Life can be hard when you're young. When you're young and gay it can be terrifying. Some gay teenagers get their first taste of bigotry at school and are so traumatised that their education stops there and then. But in New York there is an organisation that gives them a second chance. Reva Klein paid a visit
The teenagers who bound out of the subway at Astor Place in the West Village look like any other young New Yorkers. Richard wears a red bandana around his head to offset his expensive-looking black shirt and jeans. He looks tough as hell. Others, like Jessie, have that casual look that has cost hours of deliberation, not to mention dollars. Her jeans are baggy enough to accommodate half the neighbourhood. Whatever their style, these kids look cool, navigating their way through the building-darkened, lunatic-studded streets to get to school.
Cool they may be, but they're anything but typical. That they are in school at all is amazing enough. Three-quarters of the 80 14 to 20-year-olds rushing up the school steps to their first lesson of the day have dropped out of their previous schools, some for a few months, others for a few years. They have been physically attacked by their schoolmates and even taunted and called names by their teachers. They had lost their friends, their desire to go to school, their self-esteem. Some were thrown out of home by their parents. And there are thousands of others out there, going through the same daily hell.
They were tormented for being GLTB - gay, lesbian, bisexual or trans-gender (a person who "feels" they are the opposite gender and who takes on the identity of that gender). It's not that they're not glad to be gay. It's just that the rest of society isn't so pleased with them. Homophobia is rife in the US, even in a gay and lesbian stronghold like New York City. Combined with poverty, gang violence and drugs, it can mean disaster for adolescents struggling to find their way in the world.
While some come out to friends and family, many do not for fear of the consequences. But while the consequences of coming out can be catastrophic, so too can be the suppression of one's sexual instincts. According to a US Department of Health study, suicide attempts among gay teenagers are three times more common than among heterosexuals.
But since 1983 young gay people in New York have had somewhere to go. The Hetrick Martin Institute is a non-profit-making organisation that offers education, counselling, social services and advocacy to young people who are GLBT. It is the first and the only place of its kind in the world. (See box.) Two years after the institute was founded, the Harvey Milk School (named after the gay city councillor in San Francisco, assassinated by a political rival in 1978) opened its doors for the first time to young gays who had been harassed and hounded out of their mainstream schools. It had one teacher and 20 students.
Now part of the New York City Board of Education's Alternative School Programme, the school has four teachers and two para-professionals teaching 80 students a year. The fully accredited school follows the New York curriculum, awarding high school diplomas and the less academic General Equivalent Diplomas like any other high school. Approximately 10 to 15 students graduate each year, putting Harvey Milk's graduation rate - between 80 and 100 per cent - well above the national average. More than half go on to further education.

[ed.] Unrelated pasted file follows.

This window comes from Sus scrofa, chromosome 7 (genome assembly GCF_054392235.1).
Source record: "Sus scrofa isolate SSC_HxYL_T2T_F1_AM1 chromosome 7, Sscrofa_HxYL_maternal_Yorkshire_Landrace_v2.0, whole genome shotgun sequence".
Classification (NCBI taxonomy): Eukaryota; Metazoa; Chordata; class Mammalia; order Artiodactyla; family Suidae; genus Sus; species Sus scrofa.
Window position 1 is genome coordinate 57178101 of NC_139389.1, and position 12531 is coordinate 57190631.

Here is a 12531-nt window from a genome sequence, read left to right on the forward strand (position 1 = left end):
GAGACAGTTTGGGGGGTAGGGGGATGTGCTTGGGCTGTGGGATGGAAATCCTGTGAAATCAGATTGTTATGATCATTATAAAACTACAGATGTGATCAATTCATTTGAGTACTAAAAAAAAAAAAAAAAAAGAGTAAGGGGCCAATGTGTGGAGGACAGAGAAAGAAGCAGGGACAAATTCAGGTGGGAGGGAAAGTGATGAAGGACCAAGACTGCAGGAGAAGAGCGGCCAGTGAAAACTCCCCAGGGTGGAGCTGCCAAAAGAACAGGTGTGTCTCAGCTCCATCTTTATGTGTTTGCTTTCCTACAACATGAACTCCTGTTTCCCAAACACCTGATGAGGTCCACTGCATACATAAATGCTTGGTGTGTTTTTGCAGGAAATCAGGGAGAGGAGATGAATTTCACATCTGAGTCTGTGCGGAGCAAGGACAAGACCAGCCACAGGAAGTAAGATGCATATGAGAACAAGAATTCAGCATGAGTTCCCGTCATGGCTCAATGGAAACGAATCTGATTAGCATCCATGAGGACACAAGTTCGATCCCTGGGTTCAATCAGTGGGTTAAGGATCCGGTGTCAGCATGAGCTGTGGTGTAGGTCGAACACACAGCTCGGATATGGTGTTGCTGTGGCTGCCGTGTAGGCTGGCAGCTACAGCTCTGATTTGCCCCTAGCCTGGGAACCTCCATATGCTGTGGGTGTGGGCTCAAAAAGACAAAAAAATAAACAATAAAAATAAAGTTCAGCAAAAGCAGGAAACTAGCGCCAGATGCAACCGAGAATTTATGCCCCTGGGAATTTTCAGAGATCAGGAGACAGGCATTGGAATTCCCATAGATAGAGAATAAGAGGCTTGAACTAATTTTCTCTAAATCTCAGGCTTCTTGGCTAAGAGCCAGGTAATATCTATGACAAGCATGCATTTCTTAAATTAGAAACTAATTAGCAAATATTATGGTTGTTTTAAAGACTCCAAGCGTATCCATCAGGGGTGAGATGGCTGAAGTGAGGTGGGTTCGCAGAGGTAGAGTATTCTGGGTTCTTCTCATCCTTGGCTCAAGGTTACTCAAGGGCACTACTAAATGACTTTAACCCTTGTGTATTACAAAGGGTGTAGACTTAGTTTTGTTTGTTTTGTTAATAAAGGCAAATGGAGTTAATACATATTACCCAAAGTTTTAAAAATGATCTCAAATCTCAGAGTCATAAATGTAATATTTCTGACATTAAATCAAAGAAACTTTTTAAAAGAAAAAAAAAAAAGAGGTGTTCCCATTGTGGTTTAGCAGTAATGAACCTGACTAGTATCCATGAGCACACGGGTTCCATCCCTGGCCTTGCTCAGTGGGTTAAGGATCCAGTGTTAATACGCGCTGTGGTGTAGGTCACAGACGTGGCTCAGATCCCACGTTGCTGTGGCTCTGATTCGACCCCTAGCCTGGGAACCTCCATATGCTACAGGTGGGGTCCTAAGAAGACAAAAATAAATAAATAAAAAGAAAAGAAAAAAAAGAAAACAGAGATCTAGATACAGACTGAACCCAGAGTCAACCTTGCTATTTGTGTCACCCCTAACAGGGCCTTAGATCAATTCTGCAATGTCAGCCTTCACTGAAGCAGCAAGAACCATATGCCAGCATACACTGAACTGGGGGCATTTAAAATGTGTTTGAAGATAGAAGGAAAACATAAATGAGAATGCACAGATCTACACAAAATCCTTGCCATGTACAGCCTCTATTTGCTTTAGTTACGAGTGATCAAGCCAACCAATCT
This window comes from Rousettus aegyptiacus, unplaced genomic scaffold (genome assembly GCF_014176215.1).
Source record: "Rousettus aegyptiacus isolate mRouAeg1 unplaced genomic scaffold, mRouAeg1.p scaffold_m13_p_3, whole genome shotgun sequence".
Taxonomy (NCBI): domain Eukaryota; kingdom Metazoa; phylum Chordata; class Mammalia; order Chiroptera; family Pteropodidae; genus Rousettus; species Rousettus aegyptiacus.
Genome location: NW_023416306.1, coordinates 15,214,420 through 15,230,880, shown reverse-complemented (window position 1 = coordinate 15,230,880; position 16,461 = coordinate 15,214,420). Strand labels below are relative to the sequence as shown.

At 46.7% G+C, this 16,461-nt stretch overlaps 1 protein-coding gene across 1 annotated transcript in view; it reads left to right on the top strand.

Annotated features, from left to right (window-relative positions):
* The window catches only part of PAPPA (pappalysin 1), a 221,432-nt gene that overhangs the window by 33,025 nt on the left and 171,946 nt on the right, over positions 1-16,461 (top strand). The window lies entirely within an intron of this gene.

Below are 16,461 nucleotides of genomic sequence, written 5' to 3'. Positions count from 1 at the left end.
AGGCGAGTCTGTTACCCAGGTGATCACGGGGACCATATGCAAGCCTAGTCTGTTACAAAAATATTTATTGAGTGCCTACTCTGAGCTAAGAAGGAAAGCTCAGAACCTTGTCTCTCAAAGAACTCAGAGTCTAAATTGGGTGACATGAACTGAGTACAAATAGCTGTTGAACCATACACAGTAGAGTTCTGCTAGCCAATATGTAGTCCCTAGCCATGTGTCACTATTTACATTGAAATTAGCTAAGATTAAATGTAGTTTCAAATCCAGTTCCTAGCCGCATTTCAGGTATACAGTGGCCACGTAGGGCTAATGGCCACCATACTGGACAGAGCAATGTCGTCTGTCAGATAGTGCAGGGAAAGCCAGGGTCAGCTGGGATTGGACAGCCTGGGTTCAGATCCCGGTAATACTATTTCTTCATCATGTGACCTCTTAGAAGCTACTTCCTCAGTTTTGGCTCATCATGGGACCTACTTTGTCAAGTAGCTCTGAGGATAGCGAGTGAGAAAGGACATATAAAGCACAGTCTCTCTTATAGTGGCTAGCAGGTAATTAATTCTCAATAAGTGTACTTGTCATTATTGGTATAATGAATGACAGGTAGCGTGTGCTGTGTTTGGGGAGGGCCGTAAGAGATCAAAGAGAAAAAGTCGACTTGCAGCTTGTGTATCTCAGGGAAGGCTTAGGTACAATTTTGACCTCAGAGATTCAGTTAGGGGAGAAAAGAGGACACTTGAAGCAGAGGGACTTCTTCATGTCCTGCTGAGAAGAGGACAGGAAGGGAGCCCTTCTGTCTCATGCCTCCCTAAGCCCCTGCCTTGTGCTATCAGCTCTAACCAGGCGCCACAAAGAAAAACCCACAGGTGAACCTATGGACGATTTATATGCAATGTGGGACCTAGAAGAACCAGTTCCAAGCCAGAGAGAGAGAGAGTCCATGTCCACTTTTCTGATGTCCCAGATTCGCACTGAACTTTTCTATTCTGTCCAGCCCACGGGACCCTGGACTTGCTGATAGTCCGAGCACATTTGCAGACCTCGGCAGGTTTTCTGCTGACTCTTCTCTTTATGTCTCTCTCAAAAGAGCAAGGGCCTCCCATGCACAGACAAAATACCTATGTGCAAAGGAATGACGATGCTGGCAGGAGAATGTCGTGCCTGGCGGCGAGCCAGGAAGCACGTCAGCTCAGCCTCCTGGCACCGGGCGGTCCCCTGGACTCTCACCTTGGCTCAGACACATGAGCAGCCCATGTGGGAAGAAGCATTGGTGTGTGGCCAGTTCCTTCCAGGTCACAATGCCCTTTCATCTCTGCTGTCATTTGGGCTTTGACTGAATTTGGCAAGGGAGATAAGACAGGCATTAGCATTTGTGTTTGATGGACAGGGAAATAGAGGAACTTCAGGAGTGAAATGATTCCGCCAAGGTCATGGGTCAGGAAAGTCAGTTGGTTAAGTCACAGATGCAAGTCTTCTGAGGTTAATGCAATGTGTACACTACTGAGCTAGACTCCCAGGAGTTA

This is quite an achievement when you are young, gay, living in poverty and from an ethnic minority - at the end of last year, 46 per cent of the students were Latino, a quarter were African-American, and 16 per cent were white - which is the profile of most of the young people who use the institute and attend the school. Some are also in care, and some have histories of physical and substance abuse.
Eric Canny, director of the school, emphasises that the atmosphere at Harvey Milk is not what outsiders might think. "Some of the staff are GLBT themselves, others are not," he says. "We don't ask. If they are, they're a good role model. If they're not, it's still good; it's showing the students that straight teachers can be caring and respectful of them."
Neither does the school deliver the curriculum from a gay perspective. "We teach US history, not gay history. When we teach literature, we do Oscar Wilde but we also cover Hispanic literature. The bottom line here is that we're preparing them for the world outside, so we can't just concentrate on gay and lesbian issues."
Tough love? Yes, but it's a tough world out there. Steve Monroe, a teacher at the school for 18 months, says: "I tell them, 'You might think that your gender identity is an issue, but nobody else does. This is 1997 New York City and you need to be able to go out and get a job.' Here, the focus is on academics. "
The curriculum is delivered via traditional classroom teaching combined with an adaptation of the Montessori system. The core subjects, English, maths and social studies, are taught formally, as are the electives. But all students have independent study periods, when they can concentrate on other issues. "They work on individually designed programmes at their own pace over a semester," says Eric Canny. "It means that they take responsibility for their own education, with staff keeping them on track."